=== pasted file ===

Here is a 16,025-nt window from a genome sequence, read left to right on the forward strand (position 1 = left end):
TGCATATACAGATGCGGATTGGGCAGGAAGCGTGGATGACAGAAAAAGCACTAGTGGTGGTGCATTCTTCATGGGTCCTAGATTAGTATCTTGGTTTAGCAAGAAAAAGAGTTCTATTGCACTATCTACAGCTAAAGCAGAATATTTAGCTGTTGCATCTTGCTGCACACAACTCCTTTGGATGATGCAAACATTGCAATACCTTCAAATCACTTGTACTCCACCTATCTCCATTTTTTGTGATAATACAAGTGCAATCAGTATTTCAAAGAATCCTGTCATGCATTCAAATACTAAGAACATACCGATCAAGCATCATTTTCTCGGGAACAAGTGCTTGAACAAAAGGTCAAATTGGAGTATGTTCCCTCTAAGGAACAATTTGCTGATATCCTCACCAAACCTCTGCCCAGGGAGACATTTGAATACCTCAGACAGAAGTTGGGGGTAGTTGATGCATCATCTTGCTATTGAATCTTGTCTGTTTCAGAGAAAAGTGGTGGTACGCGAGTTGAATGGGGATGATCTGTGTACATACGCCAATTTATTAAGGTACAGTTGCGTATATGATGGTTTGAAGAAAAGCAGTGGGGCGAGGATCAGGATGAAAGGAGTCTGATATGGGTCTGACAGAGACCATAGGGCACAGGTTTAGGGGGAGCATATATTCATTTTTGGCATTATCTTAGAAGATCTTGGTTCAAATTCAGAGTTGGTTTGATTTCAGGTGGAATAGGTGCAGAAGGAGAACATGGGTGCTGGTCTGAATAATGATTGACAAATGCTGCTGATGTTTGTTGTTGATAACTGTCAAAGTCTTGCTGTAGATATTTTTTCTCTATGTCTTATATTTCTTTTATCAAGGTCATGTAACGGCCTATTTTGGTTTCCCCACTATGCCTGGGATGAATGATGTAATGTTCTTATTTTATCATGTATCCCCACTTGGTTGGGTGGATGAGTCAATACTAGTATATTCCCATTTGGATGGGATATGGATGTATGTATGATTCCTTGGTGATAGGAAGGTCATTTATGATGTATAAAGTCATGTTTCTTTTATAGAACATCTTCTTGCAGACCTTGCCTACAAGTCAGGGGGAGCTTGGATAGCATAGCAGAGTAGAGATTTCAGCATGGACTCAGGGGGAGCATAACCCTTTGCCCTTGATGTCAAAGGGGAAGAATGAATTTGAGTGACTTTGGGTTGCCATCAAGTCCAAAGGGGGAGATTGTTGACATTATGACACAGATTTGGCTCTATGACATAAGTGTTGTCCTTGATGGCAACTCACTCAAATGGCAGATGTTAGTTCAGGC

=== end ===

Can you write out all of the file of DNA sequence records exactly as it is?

Here is a 16,025-nt window from a genome sequence, read left to right on the forward strand (position 1 = left end):
TGCATATACAGATGCGGATTGGGCAGGAAGCGTGGATGACAGAAAAAGCACTAGTGGTGGTGCATTCTTCATGGGTCCTAGATTAGTATCTTGGTTTAGCAAGAAAAAGAGTTCTATTGCACTATCTACAGCTAAAGCAGAATATTTAGCTGTTGCATCTTGCTGCACACAACTCCTTTGGATGATGCAAACATTGCAATACCTTCAAATCACTTGTACTCCACCTATCTCCATTTTTTGTGATAATACAAGTGCAATCAGTATTTCAAAGAATCCTGTCATGCATTCAAATACTAAGAACATACCGATCAAGCATCATTTTCTCGGGAACAAGTGCTTGAACAAAAGGTCAAATTGGAGTATGTTCCCTCTAAGGAACAATTTGCTGATATCCTCACCAAACCTCTGCCCAGGGAGACATTTGAATACCTCAGACAGAAGTTGGGGGTAGTTGATGCATCATCTTGCTATTGAATCTTGTCTGTTTCAGAGAAAAGTGGTGGTACGCGAGTTGAATGGGGATGATCTGTGTACATACGCCAATTTATTAAGGTACAGTTGCGTATATGATGGTTTGAAGAAAAGCAGTGGGGCGAGGATCAGGATGAAAGGAGTCTGATATGGGTCTGACAGAGACCATAGGGCACAGGTTTAGGGGGAGCATATATTCATTTTTGGCATTATCTTAGAAGATCTTGGTTCAAATTCAGAGTTGGTTTGATTTCAGGTGGAATAGGTGCAGAAGGAGAACATGGGTGCTGGTCTGAATAATGATTGACAAATGCTGCTGATGTTTGTTGTTGATAACTGTCAAAGTCTTGCTGTAGATATTTTTTCTCTATGTCTTATATTTCTTTTATCAAGGTCATGTAACGGCCTATTTTGGTTTCCCCACTATGCCTGGGATGAATGATGTAATGTTCTTATTTTATCATGTATCCCCACTTGGTTGGGTGGATGAGTCAATACTAGTATATTCCCATTTGGATGGGATATGGATGTATGTATGATTCCTTGGTGATAGGAAGGTCATTTATGATGTATAAAGTCATGTTTCTTTTATAGAACATCTTCTTGCAGACCTTGCCTACAAGTCAGGGGGAGCTTGGATAGCATAGCAGAGTAGAGATTTCAGCATGGACTCAGGGGGAGCATAACCCTTTGCCCTTGATGTCAAAGGGGAAGAATGAATTTGAGTGACTTTGGGTTGCCATCAAGTCCAAAGGGGGAGATTGTTGACATTATGACACAGATTTGGCTCTATGACATAAGTGTTGTCCTTGATGGCAACTCACTCAAATGGCAGATGTTAGTTCAGGC